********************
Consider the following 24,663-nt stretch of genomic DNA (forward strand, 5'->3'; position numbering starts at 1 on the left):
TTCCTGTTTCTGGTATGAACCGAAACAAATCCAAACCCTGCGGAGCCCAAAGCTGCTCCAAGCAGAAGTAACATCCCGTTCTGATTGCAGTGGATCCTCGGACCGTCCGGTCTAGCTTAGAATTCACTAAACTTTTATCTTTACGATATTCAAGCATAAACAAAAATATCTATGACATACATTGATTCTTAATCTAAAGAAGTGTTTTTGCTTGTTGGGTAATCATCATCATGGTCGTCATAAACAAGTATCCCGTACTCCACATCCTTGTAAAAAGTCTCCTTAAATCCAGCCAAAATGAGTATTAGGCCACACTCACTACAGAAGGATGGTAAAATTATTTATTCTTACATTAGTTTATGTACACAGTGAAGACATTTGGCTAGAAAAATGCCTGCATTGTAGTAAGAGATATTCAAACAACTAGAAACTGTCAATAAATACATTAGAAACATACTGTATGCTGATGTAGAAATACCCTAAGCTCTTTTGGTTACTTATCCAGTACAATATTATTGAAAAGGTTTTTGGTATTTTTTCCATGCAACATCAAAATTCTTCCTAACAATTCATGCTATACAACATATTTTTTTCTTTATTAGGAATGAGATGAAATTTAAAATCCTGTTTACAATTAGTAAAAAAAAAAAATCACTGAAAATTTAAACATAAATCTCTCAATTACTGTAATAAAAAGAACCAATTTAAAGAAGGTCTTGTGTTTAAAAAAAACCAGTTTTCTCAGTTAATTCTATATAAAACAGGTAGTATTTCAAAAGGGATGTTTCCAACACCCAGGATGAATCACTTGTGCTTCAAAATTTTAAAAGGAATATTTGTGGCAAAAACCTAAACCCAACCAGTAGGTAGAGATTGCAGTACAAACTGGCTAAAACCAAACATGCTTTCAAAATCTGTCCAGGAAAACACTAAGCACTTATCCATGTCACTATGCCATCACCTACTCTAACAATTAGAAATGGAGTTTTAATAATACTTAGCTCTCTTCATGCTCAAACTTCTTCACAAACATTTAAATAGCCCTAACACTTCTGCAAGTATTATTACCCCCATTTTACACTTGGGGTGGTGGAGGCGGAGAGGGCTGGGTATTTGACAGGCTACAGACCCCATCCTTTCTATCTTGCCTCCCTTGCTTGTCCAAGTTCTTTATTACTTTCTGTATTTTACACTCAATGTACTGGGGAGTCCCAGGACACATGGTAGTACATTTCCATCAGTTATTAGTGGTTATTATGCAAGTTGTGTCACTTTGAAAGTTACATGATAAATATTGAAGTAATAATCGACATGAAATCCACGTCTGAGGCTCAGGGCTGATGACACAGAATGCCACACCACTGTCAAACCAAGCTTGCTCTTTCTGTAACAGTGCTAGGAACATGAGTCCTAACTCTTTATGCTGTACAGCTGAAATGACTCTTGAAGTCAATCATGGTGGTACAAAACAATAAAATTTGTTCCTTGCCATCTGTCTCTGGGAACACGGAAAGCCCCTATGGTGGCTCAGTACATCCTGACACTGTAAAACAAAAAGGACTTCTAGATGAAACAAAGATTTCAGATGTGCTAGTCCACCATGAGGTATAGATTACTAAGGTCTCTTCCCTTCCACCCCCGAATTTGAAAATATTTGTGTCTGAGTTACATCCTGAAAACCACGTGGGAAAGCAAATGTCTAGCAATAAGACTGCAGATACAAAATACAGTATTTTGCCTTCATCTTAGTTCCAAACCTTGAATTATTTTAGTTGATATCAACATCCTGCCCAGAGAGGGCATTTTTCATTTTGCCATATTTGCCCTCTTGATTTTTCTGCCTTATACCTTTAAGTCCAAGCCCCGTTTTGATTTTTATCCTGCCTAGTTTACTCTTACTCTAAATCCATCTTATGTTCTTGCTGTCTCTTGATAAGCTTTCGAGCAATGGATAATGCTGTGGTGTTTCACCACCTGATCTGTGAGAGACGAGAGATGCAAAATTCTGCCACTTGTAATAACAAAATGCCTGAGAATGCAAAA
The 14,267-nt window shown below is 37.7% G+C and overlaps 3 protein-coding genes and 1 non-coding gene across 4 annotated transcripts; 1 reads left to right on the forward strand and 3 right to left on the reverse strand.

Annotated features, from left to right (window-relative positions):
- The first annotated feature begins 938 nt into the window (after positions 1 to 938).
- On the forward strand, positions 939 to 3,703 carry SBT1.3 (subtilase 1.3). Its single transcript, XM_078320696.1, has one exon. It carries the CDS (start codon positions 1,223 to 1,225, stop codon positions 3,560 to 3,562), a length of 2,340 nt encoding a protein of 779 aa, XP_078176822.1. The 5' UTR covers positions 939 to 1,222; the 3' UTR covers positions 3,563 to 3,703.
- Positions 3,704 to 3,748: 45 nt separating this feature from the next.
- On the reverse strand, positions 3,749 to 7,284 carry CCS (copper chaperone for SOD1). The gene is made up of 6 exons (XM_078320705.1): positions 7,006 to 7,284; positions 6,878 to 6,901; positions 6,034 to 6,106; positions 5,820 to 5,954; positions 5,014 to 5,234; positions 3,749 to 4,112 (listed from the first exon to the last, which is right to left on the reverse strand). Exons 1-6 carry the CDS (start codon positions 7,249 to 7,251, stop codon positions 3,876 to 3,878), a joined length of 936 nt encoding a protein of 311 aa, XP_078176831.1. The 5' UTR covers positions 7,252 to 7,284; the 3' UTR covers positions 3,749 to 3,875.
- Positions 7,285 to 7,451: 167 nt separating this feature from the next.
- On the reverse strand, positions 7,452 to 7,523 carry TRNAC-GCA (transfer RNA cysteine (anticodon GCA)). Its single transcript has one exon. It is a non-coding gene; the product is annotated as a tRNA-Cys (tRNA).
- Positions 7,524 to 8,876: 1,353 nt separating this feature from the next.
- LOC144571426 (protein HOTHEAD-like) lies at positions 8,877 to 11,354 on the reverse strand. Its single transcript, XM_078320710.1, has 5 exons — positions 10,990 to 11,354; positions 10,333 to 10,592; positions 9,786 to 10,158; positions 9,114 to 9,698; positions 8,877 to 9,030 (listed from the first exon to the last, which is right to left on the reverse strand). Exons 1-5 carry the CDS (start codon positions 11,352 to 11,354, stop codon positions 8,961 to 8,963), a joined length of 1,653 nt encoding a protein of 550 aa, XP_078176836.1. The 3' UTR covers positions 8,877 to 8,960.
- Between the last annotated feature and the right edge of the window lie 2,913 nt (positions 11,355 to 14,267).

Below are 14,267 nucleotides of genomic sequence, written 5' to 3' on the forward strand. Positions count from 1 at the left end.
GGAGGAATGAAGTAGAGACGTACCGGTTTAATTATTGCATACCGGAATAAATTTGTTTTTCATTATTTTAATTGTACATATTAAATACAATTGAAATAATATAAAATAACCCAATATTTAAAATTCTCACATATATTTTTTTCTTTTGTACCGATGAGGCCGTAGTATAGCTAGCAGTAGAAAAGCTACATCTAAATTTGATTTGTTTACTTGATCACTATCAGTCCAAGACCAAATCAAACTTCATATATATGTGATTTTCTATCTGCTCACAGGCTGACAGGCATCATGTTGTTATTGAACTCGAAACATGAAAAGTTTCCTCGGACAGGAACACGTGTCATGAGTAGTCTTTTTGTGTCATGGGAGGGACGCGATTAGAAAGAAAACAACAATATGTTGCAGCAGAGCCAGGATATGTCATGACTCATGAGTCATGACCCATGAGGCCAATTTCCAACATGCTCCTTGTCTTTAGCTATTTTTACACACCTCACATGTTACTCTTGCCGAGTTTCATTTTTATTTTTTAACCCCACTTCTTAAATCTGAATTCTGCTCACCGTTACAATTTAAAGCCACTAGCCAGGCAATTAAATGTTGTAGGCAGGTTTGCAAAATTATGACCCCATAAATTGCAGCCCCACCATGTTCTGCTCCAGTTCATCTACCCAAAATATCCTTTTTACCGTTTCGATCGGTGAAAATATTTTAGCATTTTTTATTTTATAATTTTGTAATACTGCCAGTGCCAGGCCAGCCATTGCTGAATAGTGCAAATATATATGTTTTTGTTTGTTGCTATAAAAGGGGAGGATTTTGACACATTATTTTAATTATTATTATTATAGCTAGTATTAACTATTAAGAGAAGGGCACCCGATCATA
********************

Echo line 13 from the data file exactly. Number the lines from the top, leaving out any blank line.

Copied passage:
- Between the last annotated feature and the right edge of the window lie 2,913 nt (positions 11,355 to 14,267).